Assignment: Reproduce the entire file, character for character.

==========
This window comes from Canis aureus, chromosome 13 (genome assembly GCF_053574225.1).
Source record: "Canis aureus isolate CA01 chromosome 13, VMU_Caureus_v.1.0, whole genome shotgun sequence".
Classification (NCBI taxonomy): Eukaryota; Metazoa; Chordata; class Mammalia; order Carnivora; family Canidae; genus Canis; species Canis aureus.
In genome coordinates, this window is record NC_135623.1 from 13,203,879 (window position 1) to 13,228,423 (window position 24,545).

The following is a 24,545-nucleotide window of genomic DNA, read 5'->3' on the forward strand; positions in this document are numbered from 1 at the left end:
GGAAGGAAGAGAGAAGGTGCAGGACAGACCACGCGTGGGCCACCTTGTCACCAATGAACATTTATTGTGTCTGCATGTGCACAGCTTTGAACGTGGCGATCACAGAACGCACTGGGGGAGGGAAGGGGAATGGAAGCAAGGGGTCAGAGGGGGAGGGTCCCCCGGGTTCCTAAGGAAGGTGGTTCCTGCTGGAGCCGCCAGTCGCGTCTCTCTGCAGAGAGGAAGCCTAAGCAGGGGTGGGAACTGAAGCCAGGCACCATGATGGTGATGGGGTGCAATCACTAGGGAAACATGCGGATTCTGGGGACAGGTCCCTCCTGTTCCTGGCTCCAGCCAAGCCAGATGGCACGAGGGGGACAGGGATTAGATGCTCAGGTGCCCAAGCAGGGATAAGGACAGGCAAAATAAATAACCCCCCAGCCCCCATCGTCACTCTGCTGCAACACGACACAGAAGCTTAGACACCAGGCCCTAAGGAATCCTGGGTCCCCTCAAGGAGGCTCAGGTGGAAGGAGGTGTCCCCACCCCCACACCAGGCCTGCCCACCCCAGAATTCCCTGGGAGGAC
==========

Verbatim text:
This window comes from Canis aureus, chromosome 13 (genome assembly GCF_053574225.1).
Source record: "Canis aureus isolate CA01 chromosome 13, VMU_Caureus_v.1.0, whole genome shotgun sequence".
Classification (NCBI taxonomy): Eukaryota; Metazoa; Chordata; class Mammalia; order Carnivora; family Canidae; genus Canis; species Canis aureus.
In genome coordinates, this window is record NC_135623.1 from 13,203,879 (window position 1) to 13,228,423 (window position 24,545).

The following is a 24,545-nucleotide window of genomic DNA, read 5'->3' on the forward strand; positions in this document are numbered from 1 at the left end:
GGAAGGAAGAGAGAAGGTGCAGGACAGACCACGCGTGGGCCACCTTGTCACCAATGAACATTTATTGTGTCTGCATGTGCACAGCTTTGAACGTGGCGATCACAGAACGCACTGGGGGAGGGAAGGGGAATGGAAGCAAGGGGTCAGAGGGGGAGGGTCCCCCGGGTTCCTAAGGAAGGTGGTTCCTGCTGGAGCCGCCAGTCGCGTCTCTCTGCAGAGAGGAAGCCTAAGCAGGGGTGGGAACTGAAGCCAGGCACCATGATGGTGATGGGGTGCAATCACTAGGGAAACATGCGGATTCTGGGGACAGGTCCCTCCTGTTCCTGGCTCCAGCCAAGCCAGATGGCACGAGGGGGACAGGGATTAGATGCTCAGGTGCCCAAGCAGGGATAAGGACAGGCAAAATAAATAACCCCCCAGCCCCCATCGTCACTCTGCTGCAACACGACACAGAAGCTTAGACACCAGGCCCTAAGGAATCCTGGGTCCCCTCAAGGAGGCTCAGGTGGAAGGAGGTGTCCCCACCCCCACACCAGGCCTGCCCACCCCAGAATTCCCTGGGAGGAC